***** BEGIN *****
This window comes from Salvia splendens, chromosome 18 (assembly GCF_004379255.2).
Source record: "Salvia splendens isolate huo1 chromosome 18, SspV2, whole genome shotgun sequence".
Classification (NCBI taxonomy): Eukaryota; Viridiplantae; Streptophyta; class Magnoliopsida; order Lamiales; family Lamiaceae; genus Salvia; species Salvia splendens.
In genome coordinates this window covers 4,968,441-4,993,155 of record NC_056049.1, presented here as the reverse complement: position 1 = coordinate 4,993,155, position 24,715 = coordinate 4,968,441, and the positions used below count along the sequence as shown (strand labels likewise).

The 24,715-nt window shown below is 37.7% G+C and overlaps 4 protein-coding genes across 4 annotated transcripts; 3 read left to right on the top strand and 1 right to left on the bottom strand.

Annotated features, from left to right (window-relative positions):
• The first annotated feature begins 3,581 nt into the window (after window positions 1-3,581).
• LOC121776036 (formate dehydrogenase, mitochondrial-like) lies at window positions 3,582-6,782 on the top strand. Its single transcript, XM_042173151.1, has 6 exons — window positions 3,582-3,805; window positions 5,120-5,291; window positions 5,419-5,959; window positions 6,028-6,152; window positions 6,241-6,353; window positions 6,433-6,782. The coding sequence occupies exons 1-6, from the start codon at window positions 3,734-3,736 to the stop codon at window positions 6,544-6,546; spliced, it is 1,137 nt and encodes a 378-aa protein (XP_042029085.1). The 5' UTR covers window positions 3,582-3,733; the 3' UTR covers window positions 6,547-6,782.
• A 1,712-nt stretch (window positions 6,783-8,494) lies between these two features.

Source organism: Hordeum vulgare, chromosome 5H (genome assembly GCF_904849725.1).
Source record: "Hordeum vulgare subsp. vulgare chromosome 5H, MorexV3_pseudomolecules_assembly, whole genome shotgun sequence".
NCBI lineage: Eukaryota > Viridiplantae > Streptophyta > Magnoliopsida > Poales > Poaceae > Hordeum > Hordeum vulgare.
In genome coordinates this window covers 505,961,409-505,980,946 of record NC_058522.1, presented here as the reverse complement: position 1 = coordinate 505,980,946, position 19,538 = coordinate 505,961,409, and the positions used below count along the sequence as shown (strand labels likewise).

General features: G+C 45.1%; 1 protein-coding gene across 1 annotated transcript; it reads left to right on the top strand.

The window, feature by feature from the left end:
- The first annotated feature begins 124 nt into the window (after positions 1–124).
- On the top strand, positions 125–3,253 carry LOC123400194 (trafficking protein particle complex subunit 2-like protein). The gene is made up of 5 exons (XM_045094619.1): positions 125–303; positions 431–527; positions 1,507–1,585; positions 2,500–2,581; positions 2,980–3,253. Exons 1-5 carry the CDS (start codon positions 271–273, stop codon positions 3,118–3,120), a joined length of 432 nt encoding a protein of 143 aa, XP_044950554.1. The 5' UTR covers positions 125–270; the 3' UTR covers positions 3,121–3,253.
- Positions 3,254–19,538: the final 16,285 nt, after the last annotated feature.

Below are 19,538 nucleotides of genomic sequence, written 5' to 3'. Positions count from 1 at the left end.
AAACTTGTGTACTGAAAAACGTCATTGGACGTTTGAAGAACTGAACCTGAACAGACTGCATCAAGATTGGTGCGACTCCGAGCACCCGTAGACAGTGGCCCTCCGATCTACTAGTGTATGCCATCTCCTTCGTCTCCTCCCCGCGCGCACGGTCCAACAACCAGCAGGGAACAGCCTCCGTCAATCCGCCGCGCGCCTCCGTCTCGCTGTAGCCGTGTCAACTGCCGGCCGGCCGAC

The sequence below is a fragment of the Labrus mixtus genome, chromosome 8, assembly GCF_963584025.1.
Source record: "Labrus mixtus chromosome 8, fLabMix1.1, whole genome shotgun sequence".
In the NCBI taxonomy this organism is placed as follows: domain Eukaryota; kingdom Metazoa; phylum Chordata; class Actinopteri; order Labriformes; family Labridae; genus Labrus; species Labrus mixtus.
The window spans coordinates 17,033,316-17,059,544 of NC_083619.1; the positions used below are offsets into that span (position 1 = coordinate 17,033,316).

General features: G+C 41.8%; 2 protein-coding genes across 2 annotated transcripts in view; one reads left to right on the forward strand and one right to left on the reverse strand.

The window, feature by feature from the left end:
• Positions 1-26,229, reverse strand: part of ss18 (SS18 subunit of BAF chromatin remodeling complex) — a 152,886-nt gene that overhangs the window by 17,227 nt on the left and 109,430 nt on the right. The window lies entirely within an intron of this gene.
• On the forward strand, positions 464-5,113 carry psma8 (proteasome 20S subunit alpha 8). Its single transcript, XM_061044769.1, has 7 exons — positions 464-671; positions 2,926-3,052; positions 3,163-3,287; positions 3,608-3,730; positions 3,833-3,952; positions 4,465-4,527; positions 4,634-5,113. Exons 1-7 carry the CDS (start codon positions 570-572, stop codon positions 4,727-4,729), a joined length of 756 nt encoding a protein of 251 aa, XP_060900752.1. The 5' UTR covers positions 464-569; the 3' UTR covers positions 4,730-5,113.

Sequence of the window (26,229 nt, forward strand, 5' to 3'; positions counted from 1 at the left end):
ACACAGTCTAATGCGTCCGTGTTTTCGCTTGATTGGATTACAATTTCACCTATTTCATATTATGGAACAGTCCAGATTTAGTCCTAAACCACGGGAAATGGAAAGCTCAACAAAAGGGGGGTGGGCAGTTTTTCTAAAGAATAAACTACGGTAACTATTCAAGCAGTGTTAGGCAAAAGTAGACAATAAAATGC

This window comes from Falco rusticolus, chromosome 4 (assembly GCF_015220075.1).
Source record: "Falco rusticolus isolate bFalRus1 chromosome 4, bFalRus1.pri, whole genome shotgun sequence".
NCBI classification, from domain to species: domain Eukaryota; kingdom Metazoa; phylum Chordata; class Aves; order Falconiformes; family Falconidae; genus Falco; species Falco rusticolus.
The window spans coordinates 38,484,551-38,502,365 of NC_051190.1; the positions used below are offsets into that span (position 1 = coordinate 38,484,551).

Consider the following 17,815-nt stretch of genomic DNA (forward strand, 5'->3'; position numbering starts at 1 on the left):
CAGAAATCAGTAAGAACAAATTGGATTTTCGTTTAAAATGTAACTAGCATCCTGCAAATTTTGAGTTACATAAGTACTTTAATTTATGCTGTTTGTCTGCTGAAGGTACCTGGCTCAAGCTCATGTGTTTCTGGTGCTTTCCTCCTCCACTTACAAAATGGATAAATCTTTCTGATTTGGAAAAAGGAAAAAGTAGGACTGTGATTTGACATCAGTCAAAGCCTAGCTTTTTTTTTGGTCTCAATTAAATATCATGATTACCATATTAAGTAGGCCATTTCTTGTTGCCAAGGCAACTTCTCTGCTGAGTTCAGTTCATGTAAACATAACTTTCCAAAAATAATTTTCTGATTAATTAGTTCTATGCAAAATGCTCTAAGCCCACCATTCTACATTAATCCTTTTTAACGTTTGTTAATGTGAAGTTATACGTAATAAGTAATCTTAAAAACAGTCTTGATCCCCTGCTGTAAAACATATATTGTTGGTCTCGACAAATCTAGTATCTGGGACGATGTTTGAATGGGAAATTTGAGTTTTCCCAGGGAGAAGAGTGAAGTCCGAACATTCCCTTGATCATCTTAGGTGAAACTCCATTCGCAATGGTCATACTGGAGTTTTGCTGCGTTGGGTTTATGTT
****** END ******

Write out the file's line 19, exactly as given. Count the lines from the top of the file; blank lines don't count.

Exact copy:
Below are 19,538 nucleotides of genomic sequence, written 5' to 3'. Positions count from 1 at the left end.